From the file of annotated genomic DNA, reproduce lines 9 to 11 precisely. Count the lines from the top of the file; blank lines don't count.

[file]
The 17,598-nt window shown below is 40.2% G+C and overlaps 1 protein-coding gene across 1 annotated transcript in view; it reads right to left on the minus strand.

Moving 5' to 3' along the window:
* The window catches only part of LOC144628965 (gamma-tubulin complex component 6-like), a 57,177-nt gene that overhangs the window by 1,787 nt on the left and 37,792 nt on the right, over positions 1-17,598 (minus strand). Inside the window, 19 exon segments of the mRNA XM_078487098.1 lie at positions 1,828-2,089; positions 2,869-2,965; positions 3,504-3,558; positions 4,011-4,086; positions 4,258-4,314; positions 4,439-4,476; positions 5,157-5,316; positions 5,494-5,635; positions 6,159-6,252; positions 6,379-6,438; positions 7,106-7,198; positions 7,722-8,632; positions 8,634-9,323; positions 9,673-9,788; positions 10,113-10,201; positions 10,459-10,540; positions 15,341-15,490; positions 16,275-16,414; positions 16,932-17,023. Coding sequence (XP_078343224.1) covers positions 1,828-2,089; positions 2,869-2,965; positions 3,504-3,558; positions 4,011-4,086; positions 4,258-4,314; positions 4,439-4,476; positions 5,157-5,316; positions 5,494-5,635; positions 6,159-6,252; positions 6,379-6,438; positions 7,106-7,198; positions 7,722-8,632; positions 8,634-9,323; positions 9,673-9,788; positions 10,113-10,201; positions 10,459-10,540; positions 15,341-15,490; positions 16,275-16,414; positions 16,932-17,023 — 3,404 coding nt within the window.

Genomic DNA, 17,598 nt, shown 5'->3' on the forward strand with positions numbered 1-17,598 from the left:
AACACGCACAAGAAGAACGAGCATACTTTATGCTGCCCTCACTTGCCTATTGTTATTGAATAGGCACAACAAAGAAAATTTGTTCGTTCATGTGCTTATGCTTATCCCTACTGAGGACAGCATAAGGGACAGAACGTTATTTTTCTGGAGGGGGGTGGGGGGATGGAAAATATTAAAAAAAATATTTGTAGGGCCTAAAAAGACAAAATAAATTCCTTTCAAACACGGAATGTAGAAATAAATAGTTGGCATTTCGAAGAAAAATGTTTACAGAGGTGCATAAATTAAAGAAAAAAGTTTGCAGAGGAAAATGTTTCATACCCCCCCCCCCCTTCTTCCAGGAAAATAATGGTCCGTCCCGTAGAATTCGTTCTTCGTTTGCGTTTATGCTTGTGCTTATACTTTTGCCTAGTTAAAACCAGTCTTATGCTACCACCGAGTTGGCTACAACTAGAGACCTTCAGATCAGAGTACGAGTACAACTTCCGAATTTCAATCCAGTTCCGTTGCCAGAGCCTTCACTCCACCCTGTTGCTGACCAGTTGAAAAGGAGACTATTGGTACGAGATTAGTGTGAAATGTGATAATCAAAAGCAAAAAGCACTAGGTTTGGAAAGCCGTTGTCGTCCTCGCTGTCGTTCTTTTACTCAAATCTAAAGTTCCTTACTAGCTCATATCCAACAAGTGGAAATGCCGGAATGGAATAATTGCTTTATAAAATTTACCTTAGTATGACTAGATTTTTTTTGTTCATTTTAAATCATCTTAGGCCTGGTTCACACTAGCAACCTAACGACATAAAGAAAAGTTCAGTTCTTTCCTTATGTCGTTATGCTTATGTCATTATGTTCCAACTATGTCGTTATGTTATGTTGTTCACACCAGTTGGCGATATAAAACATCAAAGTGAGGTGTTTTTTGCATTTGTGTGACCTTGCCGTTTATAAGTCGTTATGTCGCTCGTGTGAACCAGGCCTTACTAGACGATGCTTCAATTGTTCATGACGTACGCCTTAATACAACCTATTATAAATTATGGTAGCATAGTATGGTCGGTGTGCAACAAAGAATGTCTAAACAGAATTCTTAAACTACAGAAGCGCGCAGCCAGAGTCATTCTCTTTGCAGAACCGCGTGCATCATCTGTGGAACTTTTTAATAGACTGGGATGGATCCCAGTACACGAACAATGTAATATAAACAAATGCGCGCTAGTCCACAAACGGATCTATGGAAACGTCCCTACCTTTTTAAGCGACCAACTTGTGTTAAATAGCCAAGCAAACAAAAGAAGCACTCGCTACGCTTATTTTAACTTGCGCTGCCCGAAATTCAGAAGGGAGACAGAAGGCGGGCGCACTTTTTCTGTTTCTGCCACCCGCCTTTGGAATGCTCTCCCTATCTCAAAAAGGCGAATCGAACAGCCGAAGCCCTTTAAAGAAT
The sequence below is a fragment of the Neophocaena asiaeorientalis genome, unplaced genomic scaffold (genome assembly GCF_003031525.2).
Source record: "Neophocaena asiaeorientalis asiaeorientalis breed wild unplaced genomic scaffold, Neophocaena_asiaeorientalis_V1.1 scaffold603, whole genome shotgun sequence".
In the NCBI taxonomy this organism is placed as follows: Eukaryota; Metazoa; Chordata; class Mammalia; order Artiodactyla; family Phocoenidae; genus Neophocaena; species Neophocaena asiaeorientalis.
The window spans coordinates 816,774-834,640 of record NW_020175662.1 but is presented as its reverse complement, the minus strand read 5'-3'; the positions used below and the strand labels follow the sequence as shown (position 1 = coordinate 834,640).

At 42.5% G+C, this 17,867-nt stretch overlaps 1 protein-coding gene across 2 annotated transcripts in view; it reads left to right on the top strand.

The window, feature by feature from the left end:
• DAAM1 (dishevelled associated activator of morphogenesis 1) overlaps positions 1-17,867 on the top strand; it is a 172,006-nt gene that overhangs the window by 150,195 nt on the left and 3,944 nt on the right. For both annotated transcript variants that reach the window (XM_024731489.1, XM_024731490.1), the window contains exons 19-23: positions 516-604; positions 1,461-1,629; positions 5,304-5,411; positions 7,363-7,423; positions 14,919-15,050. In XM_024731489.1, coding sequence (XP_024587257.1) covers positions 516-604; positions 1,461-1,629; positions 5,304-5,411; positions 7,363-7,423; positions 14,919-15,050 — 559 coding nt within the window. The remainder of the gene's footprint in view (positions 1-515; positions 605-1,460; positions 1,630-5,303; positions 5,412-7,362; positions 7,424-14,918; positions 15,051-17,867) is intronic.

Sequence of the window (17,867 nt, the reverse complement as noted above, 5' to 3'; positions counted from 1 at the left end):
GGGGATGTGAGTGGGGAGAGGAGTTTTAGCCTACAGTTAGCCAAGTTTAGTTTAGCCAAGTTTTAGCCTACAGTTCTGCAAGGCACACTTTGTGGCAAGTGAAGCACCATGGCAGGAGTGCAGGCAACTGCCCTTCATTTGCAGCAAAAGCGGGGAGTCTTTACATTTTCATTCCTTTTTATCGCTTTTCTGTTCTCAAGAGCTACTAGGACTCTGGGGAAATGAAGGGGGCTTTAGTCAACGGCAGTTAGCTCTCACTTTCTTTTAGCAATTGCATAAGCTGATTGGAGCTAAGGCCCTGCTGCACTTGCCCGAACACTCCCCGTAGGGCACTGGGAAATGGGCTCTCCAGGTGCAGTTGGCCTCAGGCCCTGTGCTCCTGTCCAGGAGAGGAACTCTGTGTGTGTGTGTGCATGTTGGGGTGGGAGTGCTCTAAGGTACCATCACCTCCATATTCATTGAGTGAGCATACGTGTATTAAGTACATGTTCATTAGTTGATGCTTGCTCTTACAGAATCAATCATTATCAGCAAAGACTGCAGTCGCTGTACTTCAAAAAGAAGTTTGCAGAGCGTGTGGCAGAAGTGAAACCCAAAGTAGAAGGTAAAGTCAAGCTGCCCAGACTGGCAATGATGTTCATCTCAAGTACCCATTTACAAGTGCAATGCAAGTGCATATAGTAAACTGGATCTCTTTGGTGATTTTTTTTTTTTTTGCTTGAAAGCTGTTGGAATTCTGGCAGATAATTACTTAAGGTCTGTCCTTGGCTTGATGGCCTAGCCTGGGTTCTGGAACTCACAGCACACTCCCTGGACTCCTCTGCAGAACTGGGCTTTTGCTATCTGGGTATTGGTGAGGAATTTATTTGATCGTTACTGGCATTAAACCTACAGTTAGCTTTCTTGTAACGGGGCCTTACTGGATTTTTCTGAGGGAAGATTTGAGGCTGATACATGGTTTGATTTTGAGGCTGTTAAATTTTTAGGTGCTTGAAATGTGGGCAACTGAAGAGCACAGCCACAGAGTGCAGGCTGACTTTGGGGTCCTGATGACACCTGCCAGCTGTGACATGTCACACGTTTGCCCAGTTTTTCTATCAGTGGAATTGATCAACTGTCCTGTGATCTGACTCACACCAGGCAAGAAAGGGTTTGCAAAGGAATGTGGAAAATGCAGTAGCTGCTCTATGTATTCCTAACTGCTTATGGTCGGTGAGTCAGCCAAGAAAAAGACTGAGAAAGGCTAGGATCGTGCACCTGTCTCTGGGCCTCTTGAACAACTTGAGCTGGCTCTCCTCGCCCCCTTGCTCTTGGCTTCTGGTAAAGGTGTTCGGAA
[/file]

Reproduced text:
The window spans coordinates 816,774-834,640 of record NW_020175662.1 but is presented as its reverse complement, the minus strand read 5'-3'; the positions used below and the strand labels follow the sequence as shown (position 1 = coordinate 834,640).

At 42.5% G+C, this 17,867-nt stretch overlaps 1 protein-coding gene across 2 annotated transcripts in view; it reads left to right on the top strand.

The window, feature by feature from the left end: